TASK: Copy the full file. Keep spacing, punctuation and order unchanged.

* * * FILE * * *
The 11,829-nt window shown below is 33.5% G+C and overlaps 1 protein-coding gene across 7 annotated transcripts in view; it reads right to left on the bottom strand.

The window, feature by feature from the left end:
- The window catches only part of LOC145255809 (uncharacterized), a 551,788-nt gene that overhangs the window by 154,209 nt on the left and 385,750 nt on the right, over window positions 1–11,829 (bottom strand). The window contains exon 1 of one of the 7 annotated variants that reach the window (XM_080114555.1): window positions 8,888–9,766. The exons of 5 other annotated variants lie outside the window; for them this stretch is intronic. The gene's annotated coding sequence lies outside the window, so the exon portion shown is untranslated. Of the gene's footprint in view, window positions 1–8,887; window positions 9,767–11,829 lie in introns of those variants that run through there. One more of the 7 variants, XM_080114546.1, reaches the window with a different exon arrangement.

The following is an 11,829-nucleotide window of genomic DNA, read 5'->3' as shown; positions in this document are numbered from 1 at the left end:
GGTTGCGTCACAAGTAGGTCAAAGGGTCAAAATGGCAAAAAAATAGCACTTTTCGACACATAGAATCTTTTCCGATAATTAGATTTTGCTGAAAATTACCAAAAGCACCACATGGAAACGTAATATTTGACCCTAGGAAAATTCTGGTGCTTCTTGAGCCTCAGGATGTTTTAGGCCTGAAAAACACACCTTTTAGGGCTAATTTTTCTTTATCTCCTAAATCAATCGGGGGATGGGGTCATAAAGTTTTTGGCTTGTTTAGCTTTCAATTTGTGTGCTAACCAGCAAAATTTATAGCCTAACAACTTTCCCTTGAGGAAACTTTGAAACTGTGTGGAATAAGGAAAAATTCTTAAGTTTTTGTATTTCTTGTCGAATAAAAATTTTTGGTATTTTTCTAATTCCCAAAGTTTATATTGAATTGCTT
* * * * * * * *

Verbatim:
The 11,829-nt window shown below is 33.5% G+C and overlaps 1 protein-coding gene across 7 annotated transcripts in view; it reads right to left on the bottom strand.

The window, feature by feature from the left end:
- The window catches only part of LOC145255809 (uncharacterized), a 551,788-nt gene that overhangs the window by 154,209 nt on the left and 385,750 nt on the right, over window positions 1–11,829 (bottom strand). The window contains exon 1 of one of the 7 annotated variants that reach the window (XM_080114555.1): window positions 8,888–9,766. The exons of 5 other annotated variants lie outside the window; for them this stretch is intronic. The gene's annotated coding sequence lies outside the window, so the exon portion shown is untranslated. Of the gene's footprint in view, window positions 1–8,887; window positions 9,767–11,829 lie in introns of those variants that run through there. One more of the 7 variants, XM_080114546.1, reaches the window with a different exon arrangement.

The following is an 11,829-nucleotide window of genomic DNA, read 5'->3' as shown; positions in this document are numbered from 1 at the left end:
GGTTGCGTCACAAGTAGGTCAAAGGGTCAAAATGGCAAAAAAATAGCACTTTTCGACACATAGAATCTTTTCCGATAATTAGATTTTGCTGAAAATTACCAAAAGCACCACATGGAAACGTAATATTTGACCCTAGGAAAATTCTGGTGCTTCTTGAGCCTCAGGATGTTTTAGGCCTGAAAAACACACCTTTTAGGGCTAATTTTTCTTTATCTCCTAAATCAATCGGGGGATGGGGTCATAAAGTTTTTGGCTTGTTTAGCTTTCAATTTGTGTGCTAACCAGCAAAATTTATAGCCTAACAACTTTCCCTTGAGGAAACTTTGAAACTGTGTGGAATAAGGAAAAATTCTTAAGTTTTTGTATTTCTTGTCGAATAAAAATTTTTGGTATTTTTCTAATTCCCAAAGTTTATATTGAATTGCTT